Our Assistant Superintendent has asked us to reflect on Self-Awareness this week. She has shared the following article: Self Awareness (Social Emotional Learning) and asked us to focus in on the section titled, "When to Teach Self-Awareness". This section of the article reports that teachers must attend to their own self-awareness before teaching self-awareness in the classroom. I pride myself on being a reflective educator. I think that 140 blog posts are decent evidence that I value self-reflection.
Nonetheless, I'm wondering about my own self-awareness. I can certainly identify emotions. But what I'm wondering about is whether or not my self-perception is based in reality. I am very open to feedback. I wish I received more critical feedback to be honest. I have been told that I intimidate people. This is not a compliment. I think of people who intimidate as being people who are arrogant and lack empathy. Unfortunately, when I've received this feedback, it didn't come from a person who was invested in my growth. I do have a few mentors. None are people I confer with on a regular basis though. One of my mentors has told me that he feels that my commitment, work ethic, and positive experiences, can cause some people to feel threatened by me. This feedback did come from a place of care. Yet, I don't know what to do with that information. I do work hard. My whole team does. We take our very important work quite seriously. I don't think I can do anything about others feeling threatened by me or my team. I'll think about this more though.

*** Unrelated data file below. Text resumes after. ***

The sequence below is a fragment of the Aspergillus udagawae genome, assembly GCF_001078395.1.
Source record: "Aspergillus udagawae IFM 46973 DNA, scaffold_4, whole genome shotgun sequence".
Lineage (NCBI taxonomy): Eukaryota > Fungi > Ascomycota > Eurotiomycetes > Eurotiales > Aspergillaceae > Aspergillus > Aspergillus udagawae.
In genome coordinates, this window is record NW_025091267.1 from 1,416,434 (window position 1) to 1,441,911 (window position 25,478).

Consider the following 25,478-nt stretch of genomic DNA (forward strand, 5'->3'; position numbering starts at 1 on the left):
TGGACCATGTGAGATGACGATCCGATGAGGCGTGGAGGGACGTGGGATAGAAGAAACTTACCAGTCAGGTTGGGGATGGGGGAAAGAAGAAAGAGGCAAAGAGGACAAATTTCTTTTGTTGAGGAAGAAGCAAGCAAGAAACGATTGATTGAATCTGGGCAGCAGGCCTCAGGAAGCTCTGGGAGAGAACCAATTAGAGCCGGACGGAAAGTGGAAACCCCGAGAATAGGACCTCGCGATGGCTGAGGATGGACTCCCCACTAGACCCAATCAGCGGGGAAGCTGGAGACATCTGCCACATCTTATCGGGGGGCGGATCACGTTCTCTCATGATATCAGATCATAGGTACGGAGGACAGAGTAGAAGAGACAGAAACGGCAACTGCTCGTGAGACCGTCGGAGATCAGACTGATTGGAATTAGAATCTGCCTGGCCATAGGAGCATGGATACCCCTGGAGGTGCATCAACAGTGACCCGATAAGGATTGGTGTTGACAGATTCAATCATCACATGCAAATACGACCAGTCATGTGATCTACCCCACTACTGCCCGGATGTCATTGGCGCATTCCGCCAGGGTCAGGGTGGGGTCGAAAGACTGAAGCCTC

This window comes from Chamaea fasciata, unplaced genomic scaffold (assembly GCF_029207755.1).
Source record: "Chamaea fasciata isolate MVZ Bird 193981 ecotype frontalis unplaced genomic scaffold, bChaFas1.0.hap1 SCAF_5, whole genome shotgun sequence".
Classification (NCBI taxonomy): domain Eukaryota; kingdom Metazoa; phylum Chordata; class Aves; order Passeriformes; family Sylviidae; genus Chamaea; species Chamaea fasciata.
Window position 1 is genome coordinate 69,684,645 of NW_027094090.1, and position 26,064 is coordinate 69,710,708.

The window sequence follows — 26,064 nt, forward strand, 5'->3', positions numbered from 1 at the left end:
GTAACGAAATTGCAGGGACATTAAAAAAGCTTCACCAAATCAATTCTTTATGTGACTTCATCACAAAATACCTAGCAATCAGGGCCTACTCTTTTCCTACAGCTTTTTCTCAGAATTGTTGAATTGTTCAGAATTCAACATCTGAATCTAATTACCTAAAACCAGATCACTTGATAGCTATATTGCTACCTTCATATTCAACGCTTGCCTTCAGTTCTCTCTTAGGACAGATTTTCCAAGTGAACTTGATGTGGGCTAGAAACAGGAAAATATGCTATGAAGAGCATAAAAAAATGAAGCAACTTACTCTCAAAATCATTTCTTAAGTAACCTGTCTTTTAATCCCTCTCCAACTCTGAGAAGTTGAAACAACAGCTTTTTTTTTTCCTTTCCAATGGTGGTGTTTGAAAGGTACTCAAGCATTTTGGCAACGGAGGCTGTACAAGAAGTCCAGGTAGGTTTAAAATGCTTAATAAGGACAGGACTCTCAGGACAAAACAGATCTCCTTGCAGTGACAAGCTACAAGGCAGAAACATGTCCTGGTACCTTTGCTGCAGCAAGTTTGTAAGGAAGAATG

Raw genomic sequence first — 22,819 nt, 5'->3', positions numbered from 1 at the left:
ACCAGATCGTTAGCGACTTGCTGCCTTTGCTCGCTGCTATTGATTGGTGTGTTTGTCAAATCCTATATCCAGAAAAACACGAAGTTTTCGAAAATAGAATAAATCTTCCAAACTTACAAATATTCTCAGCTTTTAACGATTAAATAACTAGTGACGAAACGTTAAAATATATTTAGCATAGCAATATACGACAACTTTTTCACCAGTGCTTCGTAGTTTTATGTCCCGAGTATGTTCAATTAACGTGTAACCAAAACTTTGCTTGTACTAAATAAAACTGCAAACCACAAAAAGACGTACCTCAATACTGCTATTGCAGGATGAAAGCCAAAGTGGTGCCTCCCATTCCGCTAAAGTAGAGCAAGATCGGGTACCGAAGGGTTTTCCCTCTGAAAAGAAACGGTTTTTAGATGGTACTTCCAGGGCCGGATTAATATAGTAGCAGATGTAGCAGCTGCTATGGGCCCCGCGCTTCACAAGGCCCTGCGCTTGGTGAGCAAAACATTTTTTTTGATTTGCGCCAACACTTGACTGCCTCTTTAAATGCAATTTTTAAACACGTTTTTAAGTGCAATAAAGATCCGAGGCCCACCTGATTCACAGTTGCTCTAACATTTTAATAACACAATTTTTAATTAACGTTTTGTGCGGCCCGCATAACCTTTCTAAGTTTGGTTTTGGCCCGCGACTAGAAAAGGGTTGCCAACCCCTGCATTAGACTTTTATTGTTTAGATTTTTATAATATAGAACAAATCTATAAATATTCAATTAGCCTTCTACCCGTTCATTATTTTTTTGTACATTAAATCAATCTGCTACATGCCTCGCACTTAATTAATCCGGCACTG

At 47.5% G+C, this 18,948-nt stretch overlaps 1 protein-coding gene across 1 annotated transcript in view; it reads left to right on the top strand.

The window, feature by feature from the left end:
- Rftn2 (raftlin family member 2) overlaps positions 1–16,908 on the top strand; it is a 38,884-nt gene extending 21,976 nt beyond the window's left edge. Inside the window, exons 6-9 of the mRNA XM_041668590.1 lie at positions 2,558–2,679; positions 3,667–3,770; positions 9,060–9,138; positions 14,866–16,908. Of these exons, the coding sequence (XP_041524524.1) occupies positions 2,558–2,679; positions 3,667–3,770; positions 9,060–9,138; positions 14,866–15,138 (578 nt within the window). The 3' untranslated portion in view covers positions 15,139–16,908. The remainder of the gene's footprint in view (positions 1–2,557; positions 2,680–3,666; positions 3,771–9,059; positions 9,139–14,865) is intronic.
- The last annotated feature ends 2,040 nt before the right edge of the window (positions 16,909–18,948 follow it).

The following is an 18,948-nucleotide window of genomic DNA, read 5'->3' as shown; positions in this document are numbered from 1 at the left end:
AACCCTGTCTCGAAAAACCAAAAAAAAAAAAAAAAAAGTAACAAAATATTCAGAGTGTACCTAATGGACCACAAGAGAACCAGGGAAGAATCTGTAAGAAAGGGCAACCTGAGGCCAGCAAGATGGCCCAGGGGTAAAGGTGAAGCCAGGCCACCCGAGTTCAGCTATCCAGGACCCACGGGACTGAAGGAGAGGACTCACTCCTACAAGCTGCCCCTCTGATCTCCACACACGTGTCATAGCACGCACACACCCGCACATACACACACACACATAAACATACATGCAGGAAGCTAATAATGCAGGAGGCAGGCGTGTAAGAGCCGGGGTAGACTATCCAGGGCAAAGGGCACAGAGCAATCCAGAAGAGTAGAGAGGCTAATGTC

I do have a very good understanding of my strengths. I'm painfully aware of my weaknesses. I compensate for those weaknesses the best I can. Regardless of my weaknesses, I possess self-confidence. However, I do struggle with esteem when it comes to certain skills or knowledge. I am committed to constant self-improvement. When I set a goal, it is usually because achieving it is very important to me. I will do what it takes to achieve the goals I set for myself. I believe in my own ability to set and achieve lofty goals. I feel like I am well-equipped to teach students self-awareness.
I am currently doing two really important things to teach self-awareness. The first thing I do is check in with students and ask them to reflect on how their year is going. At times, these are verbal reflections. Oftentimes, I ask the students to reflect through writing. The second thing I do is help students to lead their own conferences. Preparation for these conferences does a lot to raise students' self-awareness.
I've shared it before, but do check out the student-preparation sheet used to help students prepare to lead their own conferences.